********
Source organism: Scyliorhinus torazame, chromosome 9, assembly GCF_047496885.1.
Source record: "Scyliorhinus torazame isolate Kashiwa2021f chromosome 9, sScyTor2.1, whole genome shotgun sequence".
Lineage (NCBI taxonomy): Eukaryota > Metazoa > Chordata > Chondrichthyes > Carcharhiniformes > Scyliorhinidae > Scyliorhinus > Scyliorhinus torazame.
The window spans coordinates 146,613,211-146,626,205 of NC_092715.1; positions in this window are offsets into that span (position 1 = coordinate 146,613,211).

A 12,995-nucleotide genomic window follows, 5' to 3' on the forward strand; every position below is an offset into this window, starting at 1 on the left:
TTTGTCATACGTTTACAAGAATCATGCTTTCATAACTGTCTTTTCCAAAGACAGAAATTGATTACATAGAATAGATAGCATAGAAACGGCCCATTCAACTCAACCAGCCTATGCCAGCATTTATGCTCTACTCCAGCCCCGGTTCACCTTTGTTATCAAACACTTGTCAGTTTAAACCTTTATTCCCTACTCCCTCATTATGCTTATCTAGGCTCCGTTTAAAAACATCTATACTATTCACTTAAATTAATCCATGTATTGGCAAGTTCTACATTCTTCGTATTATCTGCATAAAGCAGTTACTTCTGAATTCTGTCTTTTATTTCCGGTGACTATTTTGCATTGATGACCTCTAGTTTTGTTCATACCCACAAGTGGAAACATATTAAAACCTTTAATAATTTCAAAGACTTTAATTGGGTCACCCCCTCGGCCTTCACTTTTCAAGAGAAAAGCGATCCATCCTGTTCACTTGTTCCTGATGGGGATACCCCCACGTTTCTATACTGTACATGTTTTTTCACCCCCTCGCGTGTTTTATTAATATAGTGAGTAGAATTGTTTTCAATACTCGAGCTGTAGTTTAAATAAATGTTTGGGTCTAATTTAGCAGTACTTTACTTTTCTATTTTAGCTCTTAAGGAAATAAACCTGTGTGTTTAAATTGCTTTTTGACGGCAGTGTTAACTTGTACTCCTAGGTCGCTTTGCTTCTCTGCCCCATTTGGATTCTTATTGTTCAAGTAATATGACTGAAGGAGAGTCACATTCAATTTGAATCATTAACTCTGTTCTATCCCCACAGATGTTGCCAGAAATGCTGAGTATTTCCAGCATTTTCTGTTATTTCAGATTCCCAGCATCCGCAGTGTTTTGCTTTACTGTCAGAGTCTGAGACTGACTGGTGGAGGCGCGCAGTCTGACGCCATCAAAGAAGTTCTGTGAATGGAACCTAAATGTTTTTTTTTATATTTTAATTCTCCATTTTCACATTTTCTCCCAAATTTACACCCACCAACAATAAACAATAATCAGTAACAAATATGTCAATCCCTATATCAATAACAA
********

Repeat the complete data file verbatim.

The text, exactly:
Source organism: Scyliorhinus torazame, chromosome 9, assembly GCF_047496885.1.
Source record: "Scyliorhinus torazame isolate Kashiwa2021f chromosome 9, sScyTor2.1, whole genome shotgun sequence".
Lineage (NCBI taxonomy): Eukaryota > Metazoa > Chordata > Chondrichthyes > Carcharhiniformes > Scyliorhinidae > Scyliorhinus > Scyliorhinus torazame.
The window spans coordinates 146,613,211-146,626,205 of NC_092715.1; positions in this window are offsets into that span (position 1 = coordinate 146,613,211).

A 12,995-nucleotide genomic window follows, 5' to 3' on the forward strand; every position below is an offset into this window, starting at 1 on the left:
TTTGTCATACGTTTACAAGAATCATGCTTTCATAACTGTCTTTTCCAAAGACAGAAATTGATTACATAGAATAGATAGCATAGAAACGGCCCATTCAACTCAACCAGCCTATGCCAGCATTTATGCTCTACTCCAGCCCCGGTTCACCTTTGTTATCAAACACTTGTCAGTTTAAACCTTTATTCCCTACTCCCTCATTATGCTTATCTAGGCTCCGTTTAAAAACATCTATACTATTCACTTAAATTAATCCATGTATTGGCAAGTTCTACATTCTTCGTATTATCTGCATAAAGCAGTTACTTCTGAATTCTGTCTTTTATTTCCGGTGACTATTTTGCATTGATGACCTCTAGTTTTGTTCATACCCACAAGTGGAAACATATTAAAACCTTTAATAATTTCAAAGACTTTAATTGGGTCACCCCCTCGGCCTTCACTTTTCAAGAGAAAAGCGATCCATCCTGTTCACTTGTTCCTGATGGGGATACCCCCACGTTTCTATACTGTACATGTTTTTTCACCCCCTCGCGTGTTTTATTAATATAGTGAGTAGAATTGTTTTCAATACTCGAGCTGTAGTTTAAATAAATGTTTGGGTCTAATTTAGCAGTACTTTACTTTTCTATTTTAGCTCTTAAGGAAATAAACCTGTGTGTTTAAATTGCTTTTTGACGGCAGTGTTAACTTGTACTCCTAGGTCGCTTTGCTTCTCTGCCCCATTTGGATTCTTATTGTTCAAGTAATATGACTGAAGGAGAGTCACATTCAATTTGAATCATTAACTCTGTTCTATCCCCACAGATGTTGCCAGAAATGCTGAGTATTTCCAGCATTTTCTGTTATTTCAGATTCCCAGCATCCGCAGTGTTTTGCTTTACTGTCAGAGTCTGAGACTGACTGGTGGAGGCGCGCAGTCTGACGCCATCAAAGAAGTTCTGTGAATGGAACCTAAATGTTTTTTTTTATATTTTAATTCTCCATTTTCACATTTTCTCCCAAATTTACACCCACCAACAATAAACAATAATCAGTAACAAATATGTCAATCCCTATATCAATAACAA